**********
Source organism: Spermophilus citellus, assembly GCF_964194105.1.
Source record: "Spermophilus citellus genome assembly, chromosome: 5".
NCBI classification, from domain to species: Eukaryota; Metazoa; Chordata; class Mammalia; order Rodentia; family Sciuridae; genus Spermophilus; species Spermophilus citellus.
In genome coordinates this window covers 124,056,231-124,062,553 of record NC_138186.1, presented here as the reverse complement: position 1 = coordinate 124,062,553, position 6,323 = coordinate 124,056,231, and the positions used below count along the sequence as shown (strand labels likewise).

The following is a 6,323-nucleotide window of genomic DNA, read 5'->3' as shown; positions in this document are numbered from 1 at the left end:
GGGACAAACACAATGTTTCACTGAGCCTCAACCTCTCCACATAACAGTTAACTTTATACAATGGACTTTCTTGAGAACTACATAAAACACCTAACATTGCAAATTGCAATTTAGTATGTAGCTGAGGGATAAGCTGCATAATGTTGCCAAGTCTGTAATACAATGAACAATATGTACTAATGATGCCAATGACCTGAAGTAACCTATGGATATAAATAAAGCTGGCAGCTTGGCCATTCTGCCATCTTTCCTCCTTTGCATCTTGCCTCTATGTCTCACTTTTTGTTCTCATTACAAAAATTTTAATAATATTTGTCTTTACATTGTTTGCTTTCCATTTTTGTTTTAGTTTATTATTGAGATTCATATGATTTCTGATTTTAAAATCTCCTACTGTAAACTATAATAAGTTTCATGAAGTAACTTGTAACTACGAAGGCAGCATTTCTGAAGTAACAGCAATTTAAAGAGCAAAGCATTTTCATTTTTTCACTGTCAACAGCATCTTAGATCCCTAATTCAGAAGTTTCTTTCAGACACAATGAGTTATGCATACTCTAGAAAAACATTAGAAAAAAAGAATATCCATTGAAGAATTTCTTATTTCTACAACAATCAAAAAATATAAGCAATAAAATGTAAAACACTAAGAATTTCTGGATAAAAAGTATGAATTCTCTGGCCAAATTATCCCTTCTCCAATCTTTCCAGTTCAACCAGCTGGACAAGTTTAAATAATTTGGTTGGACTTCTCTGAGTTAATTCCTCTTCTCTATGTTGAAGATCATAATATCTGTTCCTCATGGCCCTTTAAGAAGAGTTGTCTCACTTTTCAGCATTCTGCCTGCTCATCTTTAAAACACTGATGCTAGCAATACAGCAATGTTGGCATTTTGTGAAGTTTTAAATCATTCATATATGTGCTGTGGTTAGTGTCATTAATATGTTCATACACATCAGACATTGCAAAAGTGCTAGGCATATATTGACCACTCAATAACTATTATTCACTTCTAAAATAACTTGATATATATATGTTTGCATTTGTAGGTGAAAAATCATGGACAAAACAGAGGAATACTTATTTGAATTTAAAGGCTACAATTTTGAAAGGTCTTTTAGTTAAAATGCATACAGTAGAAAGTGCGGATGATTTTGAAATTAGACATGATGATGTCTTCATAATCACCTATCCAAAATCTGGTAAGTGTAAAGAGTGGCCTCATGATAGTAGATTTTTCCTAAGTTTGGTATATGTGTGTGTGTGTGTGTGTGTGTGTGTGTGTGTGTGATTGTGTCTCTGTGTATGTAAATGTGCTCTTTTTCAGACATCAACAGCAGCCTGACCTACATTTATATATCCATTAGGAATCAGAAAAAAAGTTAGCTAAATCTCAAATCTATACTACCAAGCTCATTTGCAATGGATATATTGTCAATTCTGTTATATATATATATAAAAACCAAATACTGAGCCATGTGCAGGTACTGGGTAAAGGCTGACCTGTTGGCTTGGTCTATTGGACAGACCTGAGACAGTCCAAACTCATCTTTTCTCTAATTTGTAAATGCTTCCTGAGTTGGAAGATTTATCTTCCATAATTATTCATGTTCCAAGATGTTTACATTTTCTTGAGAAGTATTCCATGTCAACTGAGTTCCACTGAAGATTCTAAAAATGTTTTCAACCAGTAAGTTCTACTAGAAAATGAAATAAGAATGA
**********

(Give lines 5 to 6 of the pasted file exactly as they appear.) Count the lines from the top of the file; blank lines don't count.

The following is a 6,323-nucleotide window of genomic DNA, read 5'->3' as shown; positions in this document are numbered from 1 at the left end:
GGGACAAACACAATGTTTCACTGAGCCTCAACCTCTCCACATAACAGTTAACTTTATACAATGGACTTTCTTGAGAACTACATAAAACACCTAACATTGCAAATTGCAATTTAGTATGTAGCTGAGGGATAAGCTGCATAATGTTGCCAAGTCTGTAATACAATGAACAATATGTACTAATGATGCCAATGACCTGAAGTAACCTATGGATATAAATAAAGCTGGCAGCTTGGCCATTCTGCCATCTTTCCTCCTTTGCATCTTGCCTCTATGTCTCACTTTTTGTTCTCATTACAAAAATTTTAATAATATTTGTCTTTACATTGTTTGCTTTCCATTTTTGTTTTAGTTTATTATTGAGATTCATATGATTTCTGATTTTAAAATCTCCTACTGTAAACTATAATAAGTTTCATGAAGTAACTTGTAACTACGAAGGCAGCATTTCTGAAGTAACAGCAATTTAAAGAGCAAAGCATTTTCATTTTTTCACTGTCAACAGCATCTTAGATCCCTAATTCAGAAGTTTCTTTCAGACACAATGAGTTATGCATACTCTAGAAAAACATTAGAAAAAAAGAATATCCATTGAAGAATTTCTTATTTCTACAACAATCAAAAAATATAAGCAATAAAATGTAAAACACTAAGAATTTCTGGATAAAAAGTATGAATTCTCTGGCCAAATTATCCCTTCTCCAATCTTTCCAGTTCAACCAGCTGGACAAGTTTAAATAATTTGGTTGGACTTCTCTGAGTTAATTCCTCTTCTCTATGTTGAAGATCATAATATCTGTTCCTCATGGCCCTTTAAGAAGAGTTGTCTCACTTTTCAGCATTCTGCCTGCTCATCTTTAAAACACTGATGCTAGCAATACAGCAATGTTGGCATTTTGTGAAGTTTTAAATCATTCATATATGTGCTGTGGTTAGTGTCATTAATATGTTCATACACATCAGACATTGCAAAAGTGCTAGGCATATATTGACCACTCAATAACTATTATTCACTTCTAAAATAACTTGATATATATATGTTTGCATTTGTAGGTGAAAAATCATGGACAAAACAGAGGAATACTTATTTGAATTTAAAGGCTACAATTTTGAAAGGTCTTTTAGTTAAAATGCATACAGTAGAAAGTGCGGATGATTTTGAAATTAGACATGATGATGTCTTCATAATCACCTATCCAAAATCTGGTAAGTGTAAAGAGTGGCCTCATGATAGTAGATTTTTCCTAAGTTTGGTATATGTGTGTGTGTGTGTGTGTGTGTGTGTGTGTGTGTGATTGTGTCTCTGTGTATGTAAATGTGCTCTTTTTCAGACATCAACAGCAGCCTGACCTACATTTATATATCCATTAGGAATCAGAAAAAAAGTTAGCTAAATCTCAAATCTATACTACCAAGCTCATTTGCAATGGATATATTGTCAATTCTGTTATATATATATATAAAAACCAAATACTGAGCCATGTGCAGGTACTGGGTAAAGGCTGACCTGTTGGCTTGGTCTATTGGACAGACCTGAGACAGTCCAAACTCATCTTTTCTCTAATTTGTAAATGCTTCCTGAGTTGGAAGATTTATCTTCCATAATTATTCATGTTCCAAGATGTTTACATTTTCTTGAGAAGTATTCCATGTCAACTGAGTTCCACTGAAGATTCTAAAAATGTTTTCAACCAGTAAGTTCTACTAGAAAATGAAATAAGAATGA